Clinical
Volume 50, Issue 6, June 2021

Potential therapeutic uses of cannabinoids to treat behavioural problems in children and adolescents with developmental disorders

Daryl Efron   
doi: 10.31128/AJGP-01-21-5809   |    Download article
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Background

There is a great deal of interest in the potential symptomatic benefits of medicinal cannabis among parents of children and adolescents with developmental disorders.

Objective
This article provides an overview of what is known about medicinal cannabis as a treatment for paediatric developmental disorders.
Discussion

While there is emerging evidence in support of medicinal cannabis for some adult mental health disorders, to date the evidence in children and adolescents is scant. Reports from uncontrolled observational studies suggest that cannabidiol-rich products may be helpful in reducing behavioural problems in autistic youth. Cannabidiol appears to have a relatively benign adverse effect profile and therefore may be worth considering as a treatment option in some cases. Several controlled clinical trials are underway that will provide more definitive information on the therapeutic value of medicinal cannabis in paediatric developmental and behavioural disorders.

ArticleImage

Children and adolescents with developmental disorders such as intellectual disability commonly exhibit challenging behaviours, including agitation, irritability, aggression and self-injury.1 Aggression is observed in up to two-thirds of autistic children and adolescents,2 and self-injurious behaviours – such as head banging, eye poking, arm biting and skin scratching – in more than one-quarter.3 Approximately half of individuals with intellectual disability have psychopathology,4 commonly manifesting as severe behavioural problems. These behaviours can pose a threat to the individual and/or their carers.

Behavioural problems are a major contributor to morbidity, functional impairments and reduced quality of life in autistic children and adolescents and those with intellectual disability, and cause great distress for their families and carers. Parents and siblings often live in fear of their family members with behavioural problems and are at increased risk of mental health problems. Behavioural problems in youth with developmental disorders also place an enormous burden on the health, education and disability sectors. In severe cases, carer burnout and relinquishment is a genuine risk.

Behavioural problems in patients with developmental disorders can be difficult to treat.1 Psychological interventions are often ineffective, leaving environmental modification and medication as the main strategies available. Management is commonly crisis-oriented, including calls to emergency services and presentations to hospital emergency departments.

Psychotropic medications including antipsychotics, stimulants and antidepressants are prescribed for a high proportion of patients with developmental disorders in Australia,5 despite limited evidence for their efficacy6,7 and a high risk of serious adverse effects, including weight gain, metabolic syndrome, extrapyramidal movement disorders and serotonin syndrome.8 Off-label prescribing, polypharmacy and frequent changes to medications are common practices in treating these patients, and medications are sometimes added to treat adverse effects (eg metformin to control weight gain caused by antipsychotics).9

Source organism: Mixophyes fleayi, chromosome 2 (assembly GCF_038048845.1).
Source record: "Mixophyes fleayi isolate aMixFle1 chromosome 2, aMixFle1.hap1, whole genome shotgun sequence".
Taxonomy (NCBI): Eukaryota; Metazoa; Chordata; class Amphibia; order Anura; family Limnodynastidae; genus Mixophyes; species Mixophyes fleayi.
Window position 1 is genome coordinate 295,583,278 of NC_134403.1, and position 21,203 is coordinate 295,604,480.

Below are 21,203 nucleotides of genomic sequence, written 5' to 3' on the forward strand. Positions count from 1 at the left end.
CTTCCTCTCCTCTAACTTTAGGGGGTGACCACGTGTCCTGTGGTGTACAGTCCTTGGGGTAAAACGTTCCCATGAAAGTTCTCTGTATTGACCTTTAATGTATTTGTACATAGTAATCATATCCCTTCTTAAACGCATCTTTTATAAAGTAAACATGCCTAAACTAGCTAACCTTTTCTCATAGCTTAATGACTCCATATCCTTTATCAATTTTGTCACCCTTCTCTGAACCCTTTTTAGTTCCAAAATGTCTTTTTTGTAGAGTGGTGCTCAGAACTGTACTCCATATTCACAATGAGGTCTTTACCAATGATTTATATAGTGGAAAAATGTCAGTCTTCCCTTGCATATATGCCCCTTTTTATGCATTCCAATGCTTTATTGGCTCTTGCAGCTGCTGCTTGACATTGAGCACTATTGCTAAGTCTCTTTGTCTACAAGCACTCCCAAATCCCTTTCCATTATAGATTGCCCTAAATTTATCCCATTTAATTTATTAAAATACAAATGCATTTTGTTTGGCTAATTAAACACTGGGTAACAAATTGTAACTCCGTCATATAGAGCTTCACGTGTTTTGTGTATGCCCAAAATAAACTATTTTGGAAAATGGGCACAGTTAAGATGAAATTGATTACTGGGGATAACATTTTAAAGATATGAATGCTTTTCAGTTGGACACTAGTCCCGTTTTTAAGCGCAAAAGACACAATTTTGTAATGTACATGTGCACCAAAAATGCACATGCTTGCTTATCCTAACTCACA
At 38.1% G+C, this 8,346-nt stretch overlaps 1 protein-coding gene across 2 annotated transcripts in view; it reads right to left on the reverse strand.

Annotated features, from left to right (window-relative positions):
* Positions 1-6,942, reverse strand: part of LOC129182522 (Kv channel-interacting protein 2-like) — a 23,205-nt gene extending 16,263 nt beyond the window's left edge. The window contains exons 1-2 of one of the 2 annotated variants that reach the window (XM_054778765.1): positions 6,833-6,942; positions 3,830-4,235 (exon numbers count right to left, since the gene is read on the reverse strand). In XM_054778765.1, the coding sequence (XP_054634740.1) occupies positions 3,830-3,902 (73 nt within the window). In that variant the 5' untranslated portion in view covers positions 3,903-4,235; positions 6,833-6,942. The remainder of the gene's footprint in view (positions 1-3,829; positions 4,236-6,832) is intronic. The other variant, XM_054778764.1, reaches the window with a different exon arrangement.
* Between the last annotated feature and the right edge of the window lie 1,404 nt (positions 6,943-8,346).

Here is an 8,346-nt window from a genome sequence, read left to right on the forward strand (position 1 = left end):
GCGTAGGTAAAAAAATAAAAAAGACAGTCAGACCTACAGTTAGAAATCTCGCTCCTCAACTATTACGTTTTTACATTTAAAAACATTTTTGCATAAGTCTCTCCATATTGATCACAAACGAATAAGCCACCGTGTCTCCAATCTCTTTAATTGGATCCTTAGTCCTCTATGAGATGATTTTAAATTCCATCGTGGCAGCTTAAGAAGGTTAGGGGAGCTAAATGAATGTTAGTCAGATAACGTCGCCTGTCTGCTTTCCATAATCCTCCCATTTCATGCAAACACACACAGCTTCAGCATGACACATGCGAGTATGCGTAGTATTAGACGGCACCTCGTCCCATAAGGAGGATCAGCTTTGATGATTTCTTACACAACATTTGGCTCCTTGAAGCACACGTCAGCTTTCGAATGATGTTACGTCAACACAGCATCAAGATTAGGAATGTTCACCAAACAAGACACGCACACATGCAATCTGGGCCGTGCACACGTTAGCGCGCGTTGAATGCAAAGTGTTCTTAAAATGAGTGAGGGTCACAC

Medicinal cannabis for child and adolescent behavioural problems

The potential for medicinal cannabis to treat a range of adult psychiatric conditions is beginning to be understood,10 and there is now intense interest from parents and physicians as a treatment for behavioural problems in youth with developmental disorders. Australian parents are asking paediatricians whether they can prescribe medical cannabis for their children,11 and some parents have reported giving unregulated cannabis products to their children. There are many anecdotal reports on the internet from parents of children with developmental disorders describing major improvements in behaviour with the administration of either unregulated or prescribed cannabis products. In recent years, some Australian general practitioners (GPs), paediatricians and child and adolescent psychiatrists have begun prescribing medicinal cannabis products for paediatric developmental disorders (the Therapeutic Goods Administration Special Access Scheme [Category B] now includes autism as a listed indication for medicinal cannabis approval applications), with anecdotal reports of good responses in some patients. Reported effects have included reductions in agitated anxiety and aggression, as well as the ability to reduce or cease antipsychotic medications, with associated elimination of adverse effects from these medications. However, at present there is little research evidence to support the use of medical cannabis. The Royal Australasian College of Physicians12 has highlighted the need for research into therapeutic cannabis in youth, a position supported by a recent systematic review.13